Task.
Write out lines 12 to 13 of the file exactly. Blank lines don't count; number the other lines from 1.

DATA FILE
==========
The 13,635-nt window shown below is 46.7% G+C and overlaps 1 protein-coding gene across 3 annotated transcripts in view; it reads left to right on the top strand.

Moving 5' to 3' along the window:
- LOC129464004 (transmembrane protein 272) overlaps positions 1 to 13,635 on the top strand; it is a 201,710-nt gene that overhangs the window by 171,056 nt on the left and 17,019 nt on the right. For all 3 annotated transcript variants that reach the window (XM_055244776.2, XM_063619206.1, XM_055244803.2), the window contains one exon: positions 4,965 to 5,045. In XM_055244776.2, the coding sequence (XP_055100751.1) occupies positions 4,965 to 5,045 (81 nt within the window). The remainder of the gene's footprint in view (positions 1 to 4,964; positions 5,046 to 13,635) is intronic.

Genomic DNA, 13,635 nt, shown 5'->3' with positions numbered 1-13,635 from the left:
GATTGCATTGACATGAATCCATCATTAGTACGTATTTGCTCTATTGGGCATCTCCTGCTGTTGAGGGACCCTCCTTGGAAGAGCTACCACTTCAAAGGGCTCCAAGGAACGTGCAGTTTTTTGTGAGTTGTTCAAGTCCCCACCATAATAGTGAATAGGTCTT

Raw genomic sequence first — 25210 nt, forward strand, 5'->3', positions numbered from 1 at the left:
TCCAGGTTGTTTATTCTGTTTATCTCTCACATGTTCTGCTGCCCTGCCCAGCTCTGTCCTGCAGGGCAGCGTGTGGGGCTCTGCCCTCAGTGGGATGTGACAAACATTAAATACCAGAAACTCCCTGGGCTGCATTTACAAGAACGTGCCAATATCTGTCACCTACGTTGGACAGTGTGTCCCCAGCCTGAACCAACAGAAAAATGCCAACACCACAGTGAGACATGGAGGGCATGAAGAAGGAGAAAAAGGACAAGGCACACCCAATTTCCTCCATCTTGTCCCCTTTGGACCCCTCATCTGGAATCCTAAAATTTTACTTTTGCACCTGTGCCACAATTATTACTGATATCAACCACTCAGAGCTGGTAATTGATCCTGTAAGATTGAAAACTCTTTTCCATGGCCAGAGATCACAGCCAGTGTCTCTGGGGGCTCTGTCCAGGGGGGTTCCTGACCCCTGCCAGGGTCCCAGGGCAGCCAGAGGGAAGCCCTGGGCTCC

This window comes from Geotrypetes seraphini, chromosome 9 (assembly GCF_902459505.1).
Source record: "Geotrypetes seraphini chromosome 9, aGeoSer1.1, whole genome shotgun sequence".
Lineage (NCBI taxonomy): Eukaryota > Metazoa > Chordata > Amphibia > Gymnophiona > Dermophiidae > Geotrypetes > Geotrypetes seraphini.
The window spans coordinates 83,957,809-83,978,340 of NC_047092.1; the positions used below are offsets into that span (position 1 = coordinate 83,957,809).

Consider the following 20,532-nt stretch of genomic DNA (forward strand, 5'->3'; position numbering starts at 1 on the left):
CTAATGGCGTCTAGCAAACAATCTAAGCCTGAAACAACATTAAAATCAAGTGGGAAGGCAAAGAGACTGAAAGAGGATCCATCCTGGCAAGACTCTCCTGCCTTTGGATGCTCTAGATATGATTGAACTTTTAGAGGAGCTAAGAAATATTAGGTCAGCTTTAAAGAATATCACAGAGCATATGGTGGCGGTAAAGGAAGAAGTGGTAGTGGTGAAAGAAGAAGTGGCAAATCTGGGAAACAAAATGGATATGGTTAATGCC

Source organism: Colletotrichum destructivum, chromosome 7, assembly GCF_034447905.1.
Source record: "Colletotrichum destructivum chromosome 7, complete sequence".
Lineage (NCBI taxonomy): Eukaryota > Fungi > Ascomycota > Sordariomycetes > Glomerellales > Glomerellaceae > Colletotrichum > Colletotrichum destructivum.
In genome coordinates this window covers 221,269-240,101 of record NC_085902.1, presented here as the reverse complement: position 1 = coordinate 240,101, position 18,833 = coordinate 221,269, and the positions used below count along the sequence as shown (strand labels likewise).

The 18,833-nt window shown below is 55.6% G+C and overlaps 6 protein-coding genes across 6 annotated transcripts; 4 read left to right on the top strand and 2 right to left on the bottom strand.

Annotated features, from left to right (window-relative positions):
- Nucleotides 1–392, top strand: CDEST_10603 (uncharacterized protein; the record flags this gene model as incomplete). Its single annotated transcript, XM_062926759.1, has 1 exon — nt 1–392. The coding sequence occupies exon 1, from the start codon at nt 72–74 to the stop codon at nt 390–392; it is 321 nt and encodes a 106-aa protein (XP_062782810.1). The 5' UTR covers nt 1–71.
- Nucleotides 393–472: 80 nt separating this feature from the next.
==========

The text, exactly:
Consider the following 20,532-nt stretch of genomic DNA (forward strand, 5'->3'; position numbering starts at 1 on the left):
CTAATGGCGTCTAGCAAACAATCTAAGCCTGAAACAACATTAAAATCAAGTGGGAAGGCAAAGAGACTGAAAGAGGATCCATCCTGGCAAGACTCTCCTGCCTTTGGATGCTCTAGATATGATTGAACTTTTAGAGGAGCTAAGAAATATTAGGTCAGCTTTAAAGAATATCACAGAGCATATGGTGGCGGTAAAGGAAGAAGTGGTAGTGGTGAAAGAAGAAGTGGCAAATCTGGGAAACAAAATGGATATGGTTAATGCC